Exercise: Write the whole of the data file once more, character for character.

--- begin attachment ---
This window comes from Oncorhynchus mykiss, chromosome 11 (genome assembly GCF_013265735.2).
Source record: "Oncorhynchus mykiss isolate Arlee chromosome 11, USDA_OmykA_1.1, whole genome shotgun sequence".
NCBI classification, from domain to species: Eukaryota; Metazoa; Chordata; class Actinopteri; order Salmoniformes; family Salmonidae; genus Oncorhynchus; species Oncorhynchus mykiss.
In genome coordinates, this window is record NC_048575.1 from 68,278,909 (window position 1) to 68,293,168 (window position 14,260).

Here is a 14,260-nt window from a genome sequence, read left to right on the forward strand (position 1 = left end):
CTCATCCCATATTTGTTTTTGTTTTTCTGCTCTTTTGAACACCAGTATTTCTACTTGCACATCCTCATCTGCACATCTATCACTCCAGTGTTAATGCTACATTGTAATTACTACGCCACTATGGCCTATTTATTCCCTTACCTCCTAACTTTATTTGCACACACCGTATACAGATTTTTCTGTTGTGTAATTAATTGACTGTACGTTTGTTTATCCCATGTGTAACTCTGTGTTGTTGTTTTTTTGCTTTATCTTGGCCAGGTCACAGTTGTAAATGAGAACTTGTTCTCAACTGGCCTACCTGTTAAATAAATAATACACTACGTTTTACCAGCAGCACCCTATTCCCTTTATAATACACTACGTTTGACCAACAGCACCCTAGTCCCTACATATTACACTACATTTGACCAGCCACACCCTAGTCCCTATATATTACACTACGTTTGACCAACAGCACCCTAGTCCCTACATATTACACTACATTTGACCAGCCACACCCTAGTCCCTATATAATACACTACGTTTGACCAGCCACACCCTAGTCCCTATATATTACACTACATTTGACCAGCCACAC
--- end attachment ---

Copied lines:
This window comes from Oncorhynchus mykiss, chromosome 11 (genome assembly GCF_013265735.2).
Source record: "Oncorhynchus mykiss isolate Arlee chromosome 11, USDA_OmykA_1.1, whole genome shotgun sequence".
NCBI classification, from domain to species: Eukaryota; Metazoa; Chordata; class Actinopteri; order Salmoniformes; family Salmonidae; genus Oncorhynchus; species Oncorhynchus mykiss.
In genome coordinates, this window is record NC_048575.1 from 68,278,909 (window position 1) to 68,293,168 (window position 14,260).

Here is a 14,260-nt window from a genome sequence, read left to right on the forward strand (position 1 = left end):
CTCATCCCATATTTGTTTTTGTTTTTCTGCTCTTTTGAACACCAGTATTTCTACTTGCACATCCTCATCTGCACATCTATCACTCCAGTGTTAATGCTACATTGTAATTACTACGCCACTATGGCCTATTTATTCCCTTACCTCCTAACTTTATTTGCACACACCGTATACAGATTTTTCTGTTGTGTAATTAATTGACTGTACGTTTGTTTATCCCATGTGTAACTCTGTGTTGTTGTTTTTTTGCTTTATCTTGGCCAGGTCACAGTTGTAAATGAGAACTTGTTCTCAACTGGCCTACCTGTTAAATAAATAATACACTACGTTTTACCAGCAGCACCCTATTCCCTTTATAATACACTACGTTTGACCAACAGCACCCTAGTCCCTACATATTACACTACATTTGACCAGCCACACCCTAGTCCCTATATATTACACTACGTTTGACCAACAGCACCCTAGTCCCTACATATTACACTACATTTGACCAGCCACACCCTAGTCCCTATATAATACACTACGTTTGACCAGCCACACCCTAGTCCCTATATATTACACTACATTTGACCAGCCACAC